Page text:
Solving the Talent Crunch

As the skills gap widens, 2 million jobs may go unfilled

William L. Michels
William L. Michels

The predictions for 2015 are optimistic for manufacturing. The International Monetary Fund (IMF) expects global economic growth of 3.3 to 3.8 percent and U.S. economic growth of 2.2 to 3.1percent and anticipates the manufacturing sector will grow by 3 to 4 percent. So why is manufacturing management losing sleep?

While the outlook is good for the economy, it is not a promising outlook for manufacturers looking to staff up for the anticipated increase in manufacturing. This is not a new issue. Many CEOs have reported that they are unable to find and recruit the talent that they need to keep operations running, especially if they grow. When I met with a CEO and a president in the packaging industry recently, they were experiencing significant business growth, which was now taxing the capacity of the plant.

The company president said, “Our customers are promising more growth and volume and they expect the company to invest in a new facility” in a different region of the country. In the conversation, he indicated an unwillingness to invest in a new facility because he fears there is limited talent to run the facility. Another CEO in the printing industry located in a remote area of the Midwest simply could not find the right skills locally and found it extremely difficult to recruit the right people at any price, since there is reluctance to relocate to a remote location. There is no doubt the skillset shortage in the manufacturing sector can compromise the future competitiveness of manufacturers in the United States.

Deloitte and the Manufacturing Institute conducted a skills gap study, The skills gap in U.S. manufacturing 2015 and beyond, and the findings are astonishing. They report that the skills gap is widening. “Nearly 3.5 million jobs need to be filled and the skills gap is expected to result in 2 million of those jobs going unfilled.” This is a talent crisis. As the Baby Boomers leave the workforce, replacement workers do not find the manufacturing sector attractive and manufacturing plants are typically not located in the hot spots that attract the Millennials. As we look at the jobs to be filled, they have changed significantly and manufacturing facilities become more automated and move to lights-out factories. Due to advances in technology, manufacturers are looking for blue collar tech workers who can run computers, robotics, and automated machines. The new jobs pay 3 to 4 times the minimum wage, according to a Deloitte analysis based on data from the U.S. Bureau of Labor Statistics and a Gallop Survey.  It is a well-known fact that every job in manufacturing creates 2.5 jobs in local goods and services. For every $1 invested in manufacturing, another $1.37 in additional value is created in other sectors.

The Manufacturing Institute reports that the hardest jobs to fill are those that have the biggest impact on performance. “Shortages in skilled production jobs-machinists, operators, craft workers, distributors, technicians and more are taking a toll on the manufacturers ability to expand operations, drive innovation and improve productivity.”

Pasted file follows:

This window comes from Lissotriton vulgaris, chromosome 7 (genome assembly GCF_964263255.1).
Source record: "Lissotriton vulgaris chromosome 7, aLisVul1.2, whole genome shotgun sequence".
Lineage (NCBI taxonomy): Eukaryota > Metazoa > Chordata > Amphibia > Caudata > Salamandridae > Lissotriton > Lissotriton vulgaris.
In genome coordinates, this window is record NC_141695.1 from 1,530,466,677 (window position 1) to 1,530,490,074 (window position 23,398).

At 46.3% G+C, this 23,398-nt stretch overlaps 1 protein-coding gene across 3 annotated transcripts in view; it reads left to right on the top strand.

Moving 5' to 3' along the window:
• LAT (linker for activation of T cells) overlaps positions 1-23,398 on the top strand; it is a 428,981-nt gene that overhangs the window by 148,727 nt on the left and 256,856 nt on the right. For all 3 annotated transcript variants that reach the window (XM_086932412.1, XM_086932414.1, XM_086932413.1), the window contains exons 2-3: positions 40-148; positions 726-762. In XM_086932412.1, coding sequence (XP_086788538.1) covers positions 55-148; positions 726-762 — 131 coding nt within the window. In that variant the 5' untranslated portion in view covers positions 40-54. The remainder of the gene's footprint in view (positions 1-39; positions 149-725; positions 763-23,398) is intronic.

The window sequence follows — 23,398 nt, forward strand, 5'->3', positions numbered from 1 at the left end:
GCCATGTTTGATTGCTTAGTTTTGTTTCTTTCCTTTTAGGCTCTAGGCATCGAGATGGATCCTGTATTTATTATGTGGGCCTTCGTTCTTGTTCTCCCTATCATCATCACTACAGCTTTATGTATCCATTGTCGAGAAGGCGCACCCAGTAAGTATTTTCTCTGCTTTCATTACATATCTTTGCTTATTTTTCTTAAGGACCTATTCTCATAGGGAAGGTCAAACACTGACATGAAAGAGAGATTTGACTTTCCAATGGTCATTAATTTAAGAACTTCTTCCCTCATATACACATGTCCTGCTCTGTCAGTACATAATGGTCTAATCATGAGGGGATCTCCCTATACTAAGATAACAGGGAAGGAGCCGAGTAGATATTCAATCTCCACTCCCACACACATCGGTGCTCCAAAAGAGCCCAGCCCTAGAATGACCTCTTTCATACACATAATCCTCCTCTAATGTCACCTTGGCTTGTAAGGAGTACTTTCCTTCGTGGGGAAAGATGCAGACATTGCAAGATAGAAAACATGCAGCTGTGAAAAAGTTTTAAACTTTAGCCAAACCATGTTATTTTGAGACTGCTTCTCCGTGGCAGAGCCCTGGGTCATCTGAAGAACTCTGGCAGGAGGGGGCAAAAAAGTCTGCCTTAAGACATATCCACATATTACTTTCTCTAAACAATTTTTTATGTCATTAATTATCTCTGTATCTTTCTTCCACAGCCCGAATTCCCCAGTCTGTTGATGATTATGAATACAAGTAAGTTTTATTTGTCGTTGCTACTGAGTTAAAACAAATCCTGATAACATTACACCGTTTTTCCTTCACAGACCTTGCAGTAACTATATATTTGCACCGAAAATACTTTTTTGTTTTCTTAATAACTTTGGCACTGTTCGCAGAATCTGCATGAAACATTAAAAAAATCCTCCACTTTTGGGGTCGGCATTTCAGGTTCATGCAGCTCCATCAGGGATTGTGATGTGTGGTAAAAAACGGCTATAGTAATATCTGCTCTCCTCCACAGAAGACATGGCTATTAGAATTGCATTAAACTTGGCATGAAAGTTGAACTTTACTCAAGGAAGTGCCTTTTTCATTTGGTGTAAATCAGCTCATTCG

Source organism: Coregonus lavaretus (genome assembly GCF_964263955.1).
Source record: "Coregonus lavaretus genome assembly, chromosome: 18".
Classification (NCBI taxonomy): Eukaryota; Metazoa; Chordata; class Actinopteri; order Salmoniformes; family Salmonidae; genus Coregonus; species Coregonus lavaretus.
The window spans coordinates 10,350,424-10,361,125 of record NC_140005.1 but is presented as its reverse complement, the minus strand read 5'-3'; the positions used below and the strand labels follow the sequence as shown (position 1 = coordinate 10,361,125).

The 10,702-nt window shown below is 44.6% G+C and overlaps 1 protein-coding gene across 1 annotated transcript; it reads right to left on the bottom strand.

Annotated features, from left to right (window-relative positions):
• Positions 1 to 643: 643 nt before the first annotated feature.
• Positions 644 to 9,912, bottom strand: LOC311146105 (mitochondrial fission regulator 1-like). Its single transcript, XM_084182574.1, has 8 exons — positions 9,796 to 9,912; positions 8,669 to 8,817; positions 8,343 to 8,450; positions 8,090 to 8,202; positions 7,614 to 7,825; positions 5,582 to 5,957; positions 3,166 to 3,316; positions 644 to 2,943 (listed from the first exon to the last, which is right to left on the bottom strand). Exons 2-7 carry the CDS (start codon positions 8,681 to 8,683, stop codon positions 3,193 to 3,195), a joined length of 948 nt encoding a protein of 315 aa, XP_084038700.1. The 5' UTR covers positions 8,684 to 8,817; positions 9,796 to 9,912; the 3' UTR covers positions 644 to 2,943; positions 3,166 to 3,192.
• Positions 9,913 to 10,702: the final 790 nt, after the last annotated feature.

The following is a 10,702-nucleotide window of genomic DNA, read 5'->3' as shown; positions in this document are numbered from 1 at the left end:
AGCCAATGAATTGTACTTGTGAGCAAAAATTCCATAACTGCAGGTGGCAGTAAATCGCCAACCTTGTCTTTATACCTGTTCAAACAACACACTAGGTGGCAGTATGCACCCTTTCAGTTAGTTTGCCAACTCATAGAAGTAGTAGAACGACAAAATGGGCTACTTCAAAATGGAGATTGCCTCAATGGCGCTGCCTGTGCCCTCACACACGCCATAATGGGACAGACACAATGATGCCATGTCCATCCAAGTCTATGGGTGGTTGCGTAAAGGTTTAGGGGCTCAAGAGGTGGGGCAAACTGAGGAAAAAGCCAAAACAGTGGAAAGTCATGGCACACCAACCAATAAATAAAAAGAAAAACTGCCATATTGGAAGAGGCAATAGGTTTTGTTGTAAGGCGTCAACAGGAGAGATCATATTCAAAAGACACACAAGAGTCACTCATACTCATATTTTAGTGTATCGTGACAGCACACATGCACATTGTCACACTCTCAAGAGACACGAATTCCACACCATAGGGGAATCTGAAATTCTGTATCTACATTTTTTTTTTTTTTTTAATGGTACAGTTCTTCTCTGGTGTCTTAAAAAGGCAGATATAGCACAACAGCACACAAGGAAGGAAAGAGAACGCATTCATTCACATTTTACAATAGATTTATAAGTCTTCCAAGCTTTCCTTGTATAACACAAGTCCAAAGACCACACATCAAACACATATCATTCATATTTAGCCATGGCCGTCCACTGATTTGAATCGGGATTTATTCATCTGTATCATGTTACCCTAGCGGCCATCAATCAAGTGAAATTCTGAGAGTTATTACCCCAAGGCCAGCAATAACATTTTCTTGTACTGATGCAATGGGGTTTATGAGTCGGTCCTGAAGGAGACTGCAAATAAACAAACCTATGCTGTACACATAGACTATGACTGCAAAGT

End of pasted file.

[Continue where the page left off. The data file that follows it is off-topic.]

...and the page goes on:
While the manufacturing segment of the market recognizes the need for talent, it is relying on word of mouth, personal recommendations and other outdated methods of recruitment. The five keys to success for talent management in manufacturing are:

  • Document the talent needs now and in the future. Identify the key players and create active succession plans.
  • Work with local community colleges to create programs that can train, motivate and build specific talent for your company.
  • Participate in high school career days to motivate people to make manufacturing a rewarding career choice.
  • Develop a college intern recruiting program to connect with engineering and technical students, offering them the opportunity to have real life experience in manufacturing—sort of a two-way try-and-buy.
  • Build career path plans and make your company a fun and attractive place to work with incentives for productivity, innovation and stability for years to come.

Jay Timmons, President of the National Association of Manufacturers, explains “Growing a talented workforce helps ensure manufacturing will continue to be the bedrock of our economy and competitiveness.” What this all means to Supply Chain Professionals is, since we have experienced a series of natural disasters causing supply chain risk over the past several years, our strategy has changed to a model where we achieve best-landed cost. With slow steaming ships, increased fuel costs, and other mitigating factors, we have been moving from low cost country sourcing to reshoring and manufacturing close to the point of use. This means a supply chain talent strategy must also be implemented to assure business success.

To remain an industrial leader, U.S. manufacturers must find a solution to the manufacturing talent crisis.